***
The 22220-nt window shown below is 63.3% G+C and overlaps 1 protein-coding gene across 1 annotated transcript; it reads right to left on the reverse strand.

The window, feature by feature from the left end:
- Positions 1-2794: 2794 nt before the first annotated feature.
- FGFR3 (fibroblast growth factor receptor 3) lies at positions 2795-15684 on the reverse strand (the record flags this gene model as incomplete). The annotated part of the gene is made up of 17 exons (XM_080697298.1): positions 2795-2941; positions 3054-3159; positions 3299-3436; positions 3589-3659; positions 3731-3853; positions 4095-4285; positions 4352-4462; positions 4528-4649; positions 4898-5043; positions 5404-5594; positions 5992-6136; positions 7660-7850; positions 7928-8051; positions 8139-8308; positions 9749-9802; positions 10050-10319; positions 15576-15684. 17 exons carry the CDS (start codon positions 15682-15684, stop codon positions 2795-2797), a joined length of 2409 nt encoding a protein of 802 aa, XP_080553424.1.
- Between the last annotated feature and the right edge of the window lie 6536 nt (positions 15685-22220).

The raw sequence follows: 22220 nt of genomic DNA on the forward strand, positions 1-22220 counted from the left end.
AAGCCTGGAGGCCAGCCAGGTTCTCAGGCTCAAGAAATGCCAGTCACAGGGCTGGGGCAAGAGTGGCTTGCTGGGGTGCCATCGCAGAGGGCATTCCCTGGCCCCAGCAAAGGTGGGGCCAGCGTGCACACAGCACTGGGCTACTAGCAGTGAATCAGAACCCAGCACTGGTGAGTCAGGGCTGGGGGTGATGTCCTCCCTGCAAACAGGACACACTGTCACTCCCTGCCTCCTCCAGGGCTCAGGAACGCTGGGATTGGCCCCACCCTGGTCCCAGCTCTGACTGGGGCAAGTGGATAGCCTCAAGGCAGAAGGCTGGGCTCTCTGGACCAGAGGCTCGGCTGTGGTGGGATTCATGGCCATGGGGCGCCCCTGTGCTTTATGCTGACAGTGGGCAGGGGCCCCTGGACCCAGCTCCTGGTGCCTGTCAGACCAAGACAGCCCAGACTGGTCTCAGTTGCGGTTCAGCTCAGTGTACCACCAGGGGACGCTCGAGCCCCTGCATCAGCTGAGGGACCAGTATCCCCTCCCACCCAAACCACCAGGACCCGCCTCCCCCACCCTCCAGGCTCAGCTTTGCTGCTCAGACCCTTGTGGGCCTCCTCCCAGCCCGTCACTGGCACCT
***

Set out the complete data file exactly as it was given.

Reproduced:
The 22220-nt window shown below is 63.3% G+C and overlaps 1 protein-coding gene across 1 annotated transcript; it reads right to left on the reverse strand.

The window, feature by feature from the left end:
- Positions 1-2794: 2794 nt before the first annotated feature.
- FGFR3 (fibroblast growth factor receptor 3) lies at positions 2795-15684 on the reverse strand (the record flags this gene model as incomplete). The annotated part of the gene is made up of 17 exons (XM_080697298.1): positions 2795-2941; positions 3054-3159; positions 3299-3436; positions 3589-3659; positions 3731-3853; positions 4095-4285; positions 4352-4462; positions 4528-4649; positions 4898-5043; positions 5404-5594; positions 5992-6136; positions 7660-7850; positions 7928-8051; positions 8139-8308; positions 9749-9802; positions 10050-10319; positions 15576-15684. 17 exons carry the CDS (start codon positions 15682-15684, stop codon positions 2795-2797), a joined length of 2409 nt encoding a protein of 802 aa, XP_080553424.1.
- Between the last annotated feature and the right edge of the window lie 6536 nt (positions 15685-22220).

The raw sequence follows: 22220 nt of genomic DNA on the forward strand, positions 1-22220 counted from the left end.
AAGCCTGGAGGCCAGCCAGGTTCTCAGGCTCAAGAAATGCCAGTCACAGGGCTGGGGCAAGAGTGGCTTGCTGGGGTGCCATCGCAGAGGGCATTCCCTGGCCCCAGCAAAGGTGGGGCCAGCGTGCACACAGCACTGGGCTACTAGCAGTGAATCAGAACCCAGCACTGGTGAGTCAGGGCTGGGGGTGATGTCCTCCCTGCAAACAGGACACACTGTCACTCCCTGCCTCCTCCAGGGCTCAGGAACGCTGGGATTGGCCCCACCCTGGTCCCAGCTCTGACTGGGGCAAGTGGATAGCCTCAAGGCAGAAGGCTGGGCTCTCTGGACCAGAGGCTCGGCTGTGGTGGGATTCATGGCCATGGGGCGCCCCTGTGCTTTATGCTGACAGTGGGCAGGGGCCCCTGGACCCAGCTCCTGGTGCCTGTCAGACCAAGACAGCCCAGACTGGTCTCAGTTGCGGTTCAGCTCAGTGTACCACCAGGGGACGCTCGAGCCCCTGCATCAGCTGAGGGACCAGTATCCCCTCCCACCCAAACCACCAGGACCCGCCTCCCCCACCCTCCAGGCTCAGCTTTGCTGCTCAGACCCTTGTGGGCCTCCTCCCAGCCCGTCACTGGCACCT